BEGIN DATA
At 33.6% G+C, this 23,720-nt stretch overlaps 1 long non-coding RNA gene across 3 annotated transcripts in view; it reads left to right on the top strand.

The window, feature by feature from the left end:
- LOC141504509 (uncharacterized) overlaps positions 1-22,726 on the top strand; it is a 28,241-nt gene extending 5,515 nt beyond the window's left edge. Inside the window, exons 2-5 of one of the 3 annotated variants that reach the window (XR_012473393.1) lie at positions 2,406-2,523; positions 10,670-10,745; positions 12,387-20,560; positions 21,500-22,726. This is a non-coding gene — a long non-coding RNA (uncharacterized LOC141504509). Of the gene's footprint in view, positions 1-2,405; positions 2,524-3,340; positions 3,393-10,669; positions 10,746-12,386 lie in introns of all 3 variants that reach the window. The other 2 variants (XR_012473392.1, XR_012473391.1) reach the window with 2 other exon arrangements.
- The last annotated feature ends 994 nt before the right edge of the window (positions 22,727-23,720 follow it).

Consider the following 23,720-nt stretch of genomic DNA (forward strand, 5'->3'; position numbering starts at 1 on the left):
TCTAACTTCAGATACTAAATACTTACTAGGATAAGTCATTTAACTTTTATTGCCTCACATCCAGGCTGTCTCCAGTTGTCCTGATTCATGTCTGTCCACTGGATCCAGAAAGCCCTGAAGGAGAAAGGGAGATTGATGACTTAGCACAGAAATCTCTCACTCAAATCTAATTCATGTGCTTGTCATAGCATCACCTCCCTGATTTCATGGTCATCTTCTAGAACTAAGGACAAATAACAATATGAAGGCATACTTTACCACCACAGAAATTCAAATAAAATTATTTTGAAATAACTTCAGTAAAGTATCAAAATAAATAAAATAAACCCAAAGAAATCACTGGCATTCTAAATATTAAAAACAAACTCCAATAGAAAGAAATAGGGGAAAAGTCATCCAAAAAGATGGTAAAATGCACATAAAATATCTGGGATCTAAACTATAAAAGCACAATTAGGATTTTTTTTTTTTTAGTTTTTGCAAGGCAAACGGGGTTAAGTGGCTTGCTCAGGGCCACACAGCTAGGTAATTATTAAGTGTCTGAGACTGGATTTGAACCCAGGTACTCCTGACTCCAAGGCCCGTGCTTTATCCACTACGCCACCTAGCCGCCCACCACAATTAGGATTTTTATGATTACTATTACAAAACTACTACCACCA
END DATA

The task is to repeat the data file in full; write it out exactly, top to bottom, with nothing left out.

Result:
At 33.6% G+C, this 23,720-nt stretch overlaps 1 long non-coding RNA gene across 3 annotated transcripts in view; it reads left to right on the top strand.

The window, feature by feature from the left end:
- LOC141504509 (uncharacterized) overlaps positions 1-22,726 on the top strand; it is a 28,241-nt gene extending 5,515 nt beyond the window's left edge. Inside the window, exons 2-5 of one of the 3 annotated variants that reach the window (XR_012473393.1) lie at positions 2,406-2,523; positions 10,670-10,745; positions 12,387-20,560; positions 21,500-22,726. This is a non-coding gene — a long non-coding RNA (uncharacterized LOC141504509). Of the gene's footprint in view, positions 1-2,405; positions 2,524-3,340; positions 3,393-10,669; positions 10,746-12,386 lie in introns of all 3 variants that reach the window. The other 2 variants (XR_012473392.1, XR_012473391.1) reach the window with 2 other exon arrangements.
- The last annotated feature ends 994 nt before the right edge of the window (positions 22,727-23,720 follow it).

Consider the following 23,720-nt stretch of genomic DNA (forward strand, 5'->3'; position numbering starts at 1 on the left):
TCTAACTTCAGATACTAAATACTTACTAGGATAAGTCATTTAACTTTTATTGCCTCACATCCAGGCTGTCTCCAGTTGTCCTGATTCATGTCTGTCCACTGGATCCAGAAAGCCCTGAAGGAGAAAGGGAGATTGATGACTTAGCACAGAAATCTCTCACTCAAATCTAATTCATGTGCTTGTCATAGCATCACCTCCCTGATTTCATGGTCATCTTCTAGAACTAAGGACAAATAACAATATGAAGGCATACTTTACCACCACAGAAATTCAAATAAAATTATTTTGAAATAACTTCAGTAAAGTATCAAAATAAATAAAATAAACCCAAAGAAATCACTGGCATTCTAAATATTAAAAACAAACTCCAATAGAAAGAAATAGGGGAAAAGTCATCCAAAAAGATGGTAAAATGCACATAAAATATCTGGGATCTAAACTATAAAAGCACAATTAGGATTTTTTTTTTTTTAGTTTTTGCAAGGCAAACGGGGTTAAGTGGCTTGCTCAGGGCCACACAGCTAGGTAATTATTAAGTGTCTGAGACTGGATTTGAACCCAGGTACTCCTGACTCCAAGGCCCGTGCTTTATCCACTACGCCACCTAGCCGCCCACCACAATTAGGATTTTTATGATTACTATTACAAAACTACTACCACCA